Once upon a far more irresponsible and optimistic time, I was in the music business. True story…
We had ourselves a band, a dream, and an independent record deal purpose-built to land us a major label record deal. We had a phenomenal producer and four skulls full of heady ideas and ambitions.
So it’s no surprise that people frequently wonder aloud why I walked away from it. I understand, because in weaker moments, I’ll admit I also wondered why. After all, who in their right mind would give up on all the fun?
Fun, like staying in private suites in Las Vegas casinos that I couldn’t have afforded (and likely still couldn’t afford even now). Fun, like meeting gorgeous women with positively adorable accents. Fun, like carousing around the country with some of my best friends. Fun, like meeting a young kid who was actually eager to tell us how much our music mattered to him or her. Fun, like seeing a swaying crowd full of raised fists at hometown shows.
It was every variety of fun that a lazy dime-a-dozen bassist from Tampa ever wanted and never deserved. Andy and Johnny deserved it all. I didn’t. They weren’t lazy, they weren’t dime-a-dozen, and they weren’t bassists.
But to answer the questions around my experience and ultimate departure, I’ve only really found one way to explain it all. Before, during, and after…
It’s like Disneyworld. Allow me to explain.
Before you get there, you’re like a giddy child squirming in the backseat and begging to know how close you are after every third mile-marker. An impatient kid willing to accept their lack of total control of the vehicle carrying them in exchange for the promise that it will eventually get them there.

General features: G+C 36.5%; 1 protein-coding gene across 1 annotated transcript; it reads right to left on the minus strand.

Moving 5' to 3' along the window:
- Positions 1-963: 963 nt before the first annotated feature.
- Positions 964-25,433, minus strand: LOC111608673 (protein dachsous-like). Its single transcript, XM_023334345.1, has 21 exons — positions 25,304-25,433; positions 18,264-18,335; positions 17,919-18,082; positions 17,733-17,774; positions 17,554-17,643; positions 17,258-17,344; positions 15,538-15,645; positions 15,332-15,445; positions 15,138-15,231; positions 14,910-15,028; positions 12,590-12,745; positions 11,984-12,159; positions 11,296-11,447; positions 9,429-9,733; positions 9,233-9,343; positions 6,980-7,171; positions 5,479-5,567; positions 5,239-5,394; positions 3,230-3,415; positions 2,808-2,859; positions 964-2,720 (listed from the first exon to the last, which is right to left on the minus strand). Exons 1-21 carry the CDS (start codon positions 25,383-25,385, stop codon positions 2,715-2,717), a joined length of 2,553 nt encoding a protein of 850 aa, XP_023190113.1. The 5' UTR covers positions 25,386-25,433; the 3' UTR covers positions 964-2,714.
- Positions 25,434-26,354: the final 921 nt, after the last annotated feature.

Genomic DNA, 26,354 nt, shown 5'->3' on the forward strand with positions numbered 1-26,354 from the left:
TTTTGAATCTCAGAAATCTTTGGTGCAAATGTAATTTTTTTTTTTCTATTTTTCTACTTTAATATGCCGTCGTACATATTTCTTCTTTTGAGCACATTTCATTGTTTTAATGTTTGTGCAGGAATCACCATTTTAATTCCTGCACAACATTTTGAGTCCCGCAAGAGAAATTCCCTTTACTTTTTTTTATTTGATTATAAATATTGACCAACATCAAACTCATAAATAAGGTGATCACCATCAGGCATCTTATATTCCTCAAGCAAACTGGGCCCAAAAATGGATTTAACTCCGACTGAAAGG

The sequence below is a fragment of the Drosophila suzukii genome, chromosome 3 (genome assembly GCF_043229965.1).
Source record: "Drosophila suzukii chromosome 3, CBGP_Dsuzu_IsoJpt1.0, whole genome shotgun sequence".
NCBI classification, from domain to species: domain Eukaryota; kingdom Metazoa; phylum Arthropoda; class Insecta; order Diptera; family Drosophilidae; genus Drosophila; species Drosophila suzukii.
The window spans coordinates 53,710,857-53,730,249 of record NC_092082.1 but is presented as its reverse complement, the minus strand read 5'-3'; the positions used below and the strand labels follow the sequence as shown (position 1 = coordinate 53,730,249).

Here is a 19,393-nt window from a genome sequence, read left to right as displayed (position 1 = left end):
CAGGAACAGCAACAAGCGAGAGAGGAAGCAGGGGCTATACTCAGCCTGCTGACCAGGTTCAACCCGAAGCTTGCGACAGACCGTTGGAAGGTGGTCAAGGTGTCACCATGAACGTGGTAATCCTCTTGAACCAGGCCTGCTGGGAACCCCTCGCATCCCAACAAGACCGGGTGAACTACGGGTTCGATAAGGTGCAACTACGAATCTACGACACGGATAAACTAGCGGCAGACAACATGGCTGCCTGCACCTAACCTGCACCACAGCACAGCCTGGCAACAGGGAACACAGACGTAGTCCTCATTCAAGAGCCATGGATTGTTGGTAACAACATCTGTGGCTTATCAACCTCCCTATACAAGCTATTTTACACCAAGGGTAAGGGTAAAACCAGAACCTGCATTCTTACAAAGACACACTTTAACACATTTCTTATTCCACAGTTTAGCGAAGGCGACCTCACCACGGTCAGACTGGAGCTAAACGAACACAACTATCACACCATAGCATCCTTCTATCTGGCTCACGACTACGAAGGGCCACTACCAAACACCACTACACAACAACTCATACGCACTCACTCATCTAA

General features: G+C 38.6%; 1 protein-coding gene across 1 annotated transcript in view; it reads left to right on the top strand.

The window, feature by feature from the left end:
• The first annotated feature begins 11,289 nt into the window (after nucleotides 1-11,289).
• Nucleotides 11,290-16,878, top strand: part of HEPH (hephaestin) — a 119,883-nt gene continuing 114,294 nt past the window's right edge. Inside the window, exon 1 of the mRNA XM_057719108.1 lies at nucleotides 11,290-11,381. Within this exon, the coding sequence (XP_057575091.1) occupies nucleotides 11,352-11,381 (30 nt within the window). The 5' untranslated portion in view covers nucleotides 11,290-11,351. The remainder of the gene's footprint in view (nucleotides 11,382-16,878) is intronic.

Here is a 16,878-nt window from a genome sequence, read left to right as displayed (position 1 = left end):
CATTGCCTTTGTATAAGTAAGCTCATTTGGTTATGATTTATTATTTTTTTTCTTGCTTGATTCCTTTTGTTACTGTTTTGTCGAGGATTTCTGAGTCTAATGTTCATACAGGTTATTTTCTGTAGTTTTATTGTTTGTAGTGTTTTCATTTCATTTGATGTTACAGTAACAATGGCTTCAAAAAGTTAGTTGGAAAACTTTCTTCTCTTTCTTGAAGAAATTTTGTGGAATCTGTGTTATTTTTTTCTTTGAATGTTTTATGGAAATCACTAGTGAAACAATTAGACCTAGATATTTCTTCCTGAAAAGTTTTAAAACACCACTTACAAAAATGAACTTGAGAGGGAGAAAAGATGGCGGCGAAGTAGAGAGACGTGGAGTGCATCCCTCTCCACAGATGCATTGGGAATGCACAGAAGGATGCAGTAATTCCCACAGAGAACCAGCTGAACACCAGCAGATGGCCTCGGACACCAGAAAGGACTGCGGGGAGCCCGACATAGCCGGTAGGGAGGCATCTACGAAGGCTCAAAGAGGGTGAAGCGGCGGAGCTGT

Then you get there and it’s every gilded fantasy that you always told yourself it would be. It’s a sensory whirlwind of new sights, sounds, smells, tastes, and feelings that steal the breath from your lungs. You run madly through Paradise, throwing yourself wildly at every attraction it offers you.
Then, eventually the intercom barks out a closing time. A warning, if you will. You check your watch and it’s far later than you realized. You turn your attention from the rides and sights to the impending exodus from Paradise to its parking lot. It’s time to go.
The park is closing. Paradise is closing, kid. And for that matter, you’re not the kid you were when you arrived. So, with the staff ushering everyone toward the exit, you hurriedly fly through the souvenir shops. You snatch up every last parting token you can afford to remind yourself on wistful days that you got to be here once upon an irresponsible and optimistic time.
Then, with a sigh and an armful of mementos, you shuffle reluctantly toward the exit. You pause long enough to look backward as you cross the threshold and see that the only folks staying behind are the park workers. The jaded Keepers of Paradise that you yourself might have one day become had you stayed there.
They’re dutifully pouring bags of kitty litter on another vomit stain just outside a closed attraction. And in that silent and slow-motion moment, you know you made the right choice. It was a sad choice, but it was ever the right one.
So you fight your way out of the parking lot and make your late trip back to “normal”. Sure, you’ll try to manage your envy every time a friend vacations in Paradise or even just gets a job there. You’ll smile as you lovingly dust off your old mouse-eared hat. You’ll pause a for a few long minutes when you stumble upon a souvenir snapshot of you “surviving” some roller coaster or log flume. You’ll forget why you left. You’ll wonder why you left. You’ll remember why you left. But if you’re smart, you’ll just feel very lucky. And probably a little old.